Howard Webb: Technology undoubtedly helps referees, but video replays won't be a panacea for football

 
Howard Webb
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Howard Webb goal line technology
Webb: "Even with the benefit of video we will still get decisions which will split people 50-50" (Source: Getty)

A whistle, a red and yellow card and the strength of your personality – those were the tools of the trade when I began a 25-year refereeing career in 1989.

In the late 90s we were given these chunky radios that sat in the middle of our backs with a big earpiece looped over your ear. But there was loads of white noise and interference where people could hear other radio users — taxi firms, pizza delivery people — and it was really difficult to make out what was being said. So it was tried but got shelved for a while to allow technology to catch up.

It took until about 2006 to get the technology that was good enough: a much smaller radio that gave the quality of sound with a size that was suitable. It was the single biggest development in my career because suddenly refereeing a game was no longer such a lonely place. You’ve got three friends – two assistants and a fourth official – in your earpiece not only telling you about decisions to be made but encouraging, motivating, advising. It became a massively important tool.

And then of course there was the introduction of goal line technology, and the wristwatch that lets you know if the ball has crossed the line or not. Referees love it. It takes away all the anxiety you might feel about getting a big call wrong and it gives you confidence and credibility with players.

Read more: Football could finally introduce live video replays to help referees as soon as 2018

I had a situation in a game at Fulham in my last season where the ball hit the crossbar and slammed down onto the line. It looked just over to the naked eye but the watch didn’t activate and so the game continued while the fans were screaming their heads off.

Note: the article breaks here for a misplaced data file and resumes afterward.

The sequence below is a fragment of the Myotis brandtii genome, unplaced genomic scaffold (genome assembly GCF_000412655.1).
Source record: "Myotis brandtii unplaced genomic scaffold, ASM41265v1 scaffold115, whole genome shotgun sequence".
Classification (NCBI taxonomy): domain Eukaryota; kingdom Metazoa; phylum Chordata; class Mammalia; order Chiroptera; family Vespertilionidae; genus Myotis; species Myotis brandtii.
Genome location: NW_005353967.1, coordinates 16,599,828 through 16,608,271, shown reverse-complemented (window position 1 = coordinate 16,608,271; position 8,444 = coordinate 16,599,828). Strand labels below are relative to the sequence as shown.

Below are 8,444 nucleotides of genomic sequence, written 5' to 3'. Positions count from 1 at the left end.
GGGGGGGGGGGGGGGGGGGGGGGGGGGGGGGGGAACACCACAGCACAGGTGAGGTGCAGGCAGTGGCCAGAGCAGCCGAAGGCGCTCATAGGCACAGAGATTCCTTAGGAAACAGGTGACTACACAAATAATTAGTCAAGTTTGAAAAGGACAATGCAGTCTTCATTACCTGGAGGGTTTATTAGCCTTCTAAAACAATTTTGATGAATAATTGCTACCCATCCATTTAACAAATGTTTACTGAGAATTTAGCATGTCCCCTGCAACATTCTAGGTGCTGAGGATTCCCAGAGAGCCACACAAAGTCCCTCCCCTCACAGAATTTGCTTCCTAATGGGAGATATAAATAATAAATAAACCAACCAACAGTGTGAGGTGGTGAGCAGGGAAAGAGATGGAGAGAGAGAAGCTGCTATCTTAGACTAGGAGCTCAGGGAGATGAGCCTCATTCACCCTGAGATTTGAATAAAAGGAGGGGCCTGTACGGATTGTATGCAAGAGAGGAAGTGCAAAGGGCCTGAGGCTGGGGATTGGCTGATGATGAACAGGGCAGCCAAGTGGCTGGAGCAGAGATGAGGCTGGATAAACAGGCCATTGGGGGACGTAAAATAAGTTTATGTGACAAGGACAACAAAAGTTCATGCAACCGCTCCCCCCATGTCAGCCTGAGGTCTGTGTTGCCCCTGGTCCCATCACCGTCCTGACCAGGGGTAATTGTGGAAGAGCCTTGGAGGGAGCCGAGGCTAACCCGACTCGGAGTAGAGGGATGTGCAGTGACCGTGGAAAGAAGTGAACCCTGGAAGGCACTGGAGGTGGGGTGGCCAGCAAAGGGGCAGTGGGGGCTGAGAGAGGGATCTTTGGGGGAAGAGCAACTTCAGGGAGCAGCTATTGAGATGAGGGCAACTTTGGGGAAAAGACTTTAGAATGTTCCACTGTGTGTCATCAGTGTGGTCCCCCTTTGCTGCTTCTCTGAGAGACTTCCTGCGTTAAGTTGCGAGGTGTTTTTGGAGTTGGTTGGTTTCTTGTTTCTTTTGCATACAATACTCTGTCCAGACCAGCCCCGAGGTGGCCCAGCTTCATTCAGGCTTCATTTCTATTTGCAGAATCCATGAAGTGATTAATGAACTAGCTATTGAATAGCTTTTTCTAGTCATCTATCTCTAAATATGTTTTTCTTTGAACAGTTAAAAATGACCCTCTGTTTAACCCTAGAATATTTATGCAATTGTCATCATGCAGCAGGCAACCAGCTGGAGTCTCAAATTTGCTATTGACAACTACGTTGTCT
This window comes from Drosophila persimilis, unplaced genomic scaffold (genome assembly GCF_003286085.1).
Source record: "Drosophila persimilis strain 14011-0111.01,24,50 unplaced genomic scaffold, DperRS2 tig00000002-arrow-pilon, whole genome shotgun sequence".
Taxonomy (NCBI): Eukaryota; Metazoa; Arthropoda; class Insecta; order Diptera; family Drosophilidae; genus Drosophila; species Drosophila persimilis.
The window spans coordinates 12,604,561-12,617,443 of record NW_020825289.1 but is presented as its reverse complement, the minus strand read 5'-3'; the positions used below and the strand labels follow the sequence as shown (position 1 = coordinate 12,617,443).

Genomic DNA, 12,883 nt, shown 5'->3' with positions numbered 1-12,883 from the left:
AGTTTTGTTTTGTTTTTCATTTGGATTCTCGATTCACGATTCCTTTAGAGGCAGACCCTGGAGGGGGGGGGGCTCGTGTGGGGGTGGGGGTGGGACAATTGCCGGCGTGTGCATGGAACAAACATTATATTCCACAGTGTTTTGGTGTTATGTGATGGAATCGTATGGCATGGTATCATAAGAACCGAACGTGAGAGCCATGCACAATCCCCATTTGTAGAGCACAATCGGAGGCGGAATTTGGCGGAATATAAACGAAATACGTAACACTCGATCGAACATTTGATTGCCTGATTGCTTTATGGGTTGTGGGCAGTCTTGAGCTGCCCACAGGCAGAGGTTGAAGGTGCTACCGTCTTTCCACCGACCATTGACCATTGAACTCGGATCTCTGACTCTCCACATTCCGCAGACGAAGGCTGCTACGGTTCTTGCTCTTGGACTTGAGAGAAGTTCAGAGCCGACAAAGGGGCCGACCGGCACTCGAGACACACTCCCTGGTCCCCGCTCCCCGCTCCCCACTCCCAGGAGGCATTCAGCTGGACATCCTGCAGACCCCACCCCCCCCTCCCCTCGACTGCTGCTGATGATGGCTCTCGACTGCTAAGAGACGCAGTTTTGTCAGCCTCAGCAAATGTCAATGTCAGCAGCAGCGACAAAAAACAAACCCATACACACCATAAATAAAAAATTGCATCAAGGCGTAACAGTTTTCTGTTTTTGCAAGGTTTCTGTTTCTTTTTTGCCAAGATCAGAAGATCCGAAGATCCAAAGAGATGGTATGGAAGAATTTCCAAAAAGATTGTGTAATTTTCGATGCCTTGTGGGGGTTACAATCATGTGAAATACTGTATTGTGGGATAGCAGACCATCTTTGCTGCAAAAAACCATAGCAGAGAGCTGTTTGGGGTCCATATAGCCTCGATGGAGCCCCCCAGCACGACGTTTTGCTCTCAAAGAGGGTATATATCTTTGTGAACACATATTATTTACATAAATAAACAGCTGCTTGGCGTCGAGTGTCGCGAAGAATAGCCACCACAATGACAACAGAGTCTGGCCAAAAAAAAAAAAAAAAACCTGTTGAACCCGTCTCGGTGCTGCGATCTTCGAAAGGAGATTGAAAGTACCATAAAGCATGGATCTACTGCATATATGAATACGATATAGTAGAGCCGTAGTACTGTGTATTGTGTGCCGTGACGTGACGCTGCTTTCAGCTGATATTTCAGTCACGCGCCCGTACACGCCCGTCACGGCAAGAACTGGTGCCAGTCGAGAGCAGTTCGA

NO GOAL: Goal line technology helps Howard Webb out in his last season at Fulham

I shouldn’t have really done this, but minutes later they replayed the incident on the big screen and I had one eye on it. It showed the ball appearing to bounce just over the line but then the camera zoomed and spelled out “NO GOAL” in big letters. I felt like punching the air in front of all the fans!

So while I’m a big supporter of video replays, it needs excessive trialling and there are now questions we have to resolve. What incidents do you check? When do you check it? How long do you have to check it when the game is still live? Where do we draw the line? And how do we implement it?

Imagine in the last minute of a Champions League final the ball goes out over the goal-line and there is debate over whether it’s a corner or a goal kick. The referee gives a corner, a goal is scored directly from the cross – but the video shows it should have been a goal kick. The pressure from the outcry would lead to further intervention of the video assistant referee. He could end up checking every corner, every situation until we just have remote control referees carrying out instructions on the pitch.

Read more: Uefa introduce Hawk-Eye technology in Champtions League

What happens if the video ref is checking a situation that takes 20 seconds to check but while they’re doing that something else happens? Or do you just rely on two appeals each half for the two coaches, similar to cricket? That would undoubtedly break the game up; is that something we could accept?

We need to try all of these systems to see which one has the most positive impact on the game and which is the least intrusive. Then we’ll hopefully be able to draw up some sort of accepted protocol.

Humdinger errors that become career-defining for players and officials could be cut out but a lot of decisions will always remain subjective and come down to someone’s opinion. Even with the benefit of video we will still get decisions which will split people 50-50 – the technology won’t be a panacea.

The Man in the Middle by Howard Webb, published by Simon & Schuster, is out now in hardback, priced £20.

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